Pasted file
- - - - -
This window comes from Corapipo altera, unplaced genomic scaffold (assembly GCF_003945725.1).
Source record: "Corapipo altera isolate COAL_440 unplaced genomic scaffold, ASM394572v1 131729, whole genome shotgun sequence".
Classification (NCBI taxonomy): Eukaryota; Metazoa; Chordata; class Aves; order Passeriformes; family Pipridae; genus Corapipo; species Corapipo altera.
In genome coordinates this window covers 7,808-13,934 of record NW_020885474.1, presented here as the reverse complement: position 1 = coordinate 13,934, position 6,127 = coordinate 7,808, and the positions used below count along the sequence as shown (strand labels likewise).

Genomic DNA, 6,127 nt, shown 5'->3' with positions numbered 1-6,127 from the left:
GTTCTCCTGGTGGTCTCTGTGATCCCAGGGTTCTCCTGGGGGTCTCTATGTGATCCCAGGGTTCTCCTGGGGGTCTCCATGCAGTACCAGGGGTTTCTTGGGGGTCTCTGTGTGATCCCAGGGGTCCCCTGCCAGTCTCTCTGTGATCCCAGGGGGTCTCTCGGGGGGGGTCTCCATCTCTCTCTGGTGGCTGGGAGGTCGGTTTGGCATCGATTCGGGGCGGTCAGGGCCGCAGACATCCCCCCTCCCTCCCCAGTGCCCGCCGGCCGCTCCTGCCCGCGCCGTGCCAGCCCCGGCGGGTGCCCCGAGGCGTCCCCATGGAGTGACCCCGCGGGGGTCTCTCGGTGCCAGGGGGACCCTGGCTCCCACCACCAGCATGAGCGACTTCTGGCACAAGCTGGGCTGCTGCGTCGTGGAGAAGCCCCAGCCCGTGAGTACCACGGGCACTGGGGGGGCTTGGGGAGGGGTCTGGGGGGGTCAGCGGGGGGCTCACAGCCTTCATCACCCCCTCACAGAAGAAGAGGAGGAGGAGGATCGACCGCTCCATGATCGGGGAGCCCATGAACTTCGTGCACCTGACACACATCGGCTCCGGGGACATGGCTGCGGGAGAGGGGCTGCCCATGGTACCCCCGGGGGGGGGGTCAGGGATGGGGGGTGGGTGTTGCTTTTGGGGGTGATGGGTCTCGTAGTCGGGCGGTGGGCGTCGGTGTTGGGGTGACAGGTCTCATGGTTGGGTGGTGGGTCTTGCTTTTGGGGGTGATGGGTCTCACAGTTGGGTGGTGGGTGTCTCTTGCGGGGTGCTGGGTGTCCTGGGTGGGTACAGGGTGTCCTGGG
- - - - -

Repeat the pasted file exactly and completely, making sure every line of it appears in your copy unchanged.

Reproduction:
This window comes from Corapipo altera, unplaced genomic scaffold (assembly GCF_003945725.1).
Source record: "Corapipo altera isolate COAL_440 unplaced genomic scaffold, ASM394572v1 131729, whole genome shotgun sequence".
Classification (NCBI taxonomy): Eukaryota; Metazoa; Chordata; class Aves; order Passeriformes; family Pipridae; genus Corapipo; species Corapipo altera.
In genome coordinates this window covers 7,808-13,934 of record NW_020885474.1, presented here as the reverse complement: position 1 = coordinate 13,934, position 6,127 = coordinate 7,808, and the positions used below count along the sequence as shown (strand labels likewise).

Genomic DNA, 6,127 nt, shown 5'->3' with positions numbered 1-6,127 from the left:
GTTCTCCTGGTGGTCTCTGTGATCCCAGGGTTCTCCTGGGGGTCTCTATGTGATCCCAGGGTTCTCCTGGGGGTCTCCATGCAGTACCAGGGGTTTCTTGGGGGTCTCTGTGTGATCCCAGGGGTCCCCTGCCAGTCTCTCTGTGATCCCAGGGGGTCTCTCGGGGGGGGTCTCCATCTCTCTCTGGTGGCTGGGAGGTCGGTTTGGCATCGATTCGGGGCGGTCAGGGCCGCAGACATCCCCCCTCCCTCCCCAGTGCCCGCCGGCCGCTCCTGCCCGCGCCGTGCCAGCCCCGGCGGGTGCCCCGAGGCGTCCCCATGGAGTGACCCCGCGGGGGTCTCTCGGTGCCAGGGGGACCCTGGCTCCCACCACCAGCATGAGCGACTTCTGGCACAAGCTGGGCTGCTGCGTCGTGGAGAAGCCCCAGCCCGTGAGTACCACGGGCACTGGGGGGGCTTGGGGAGGGGTCTGGGGGGGTCAGCGGGGGGCTCACAGCCTTCATCACCCCCTCACAGAAGAAGAGGAGGAGGAGGATCGACCGCTCCATGATCGGGGAGCCCATGAACTTCGTGCACCTGACACACATCGGCTCCGGGGACATGGCTGCGGGAGAGGGGCTGCCCATGGTACCCCCGGGGGGGGGGTCAGGGATGGGGGGTGGGTGTTGCTTTTGGGGGTGATGGGTCTCGTAGTCGGGCGGTGGGCGTCGGTGTTGGGGTGACAGGTCTCATGGTTGGGTGGTGGGTCTTGCTTTTGGGGGTGATGGGTCTCACAGTTGGGTGGTGGGTGTCTCTTGCGGGGTGCTGGGTGTCCTGGGTGGGTACAGGGTGTCCTGGG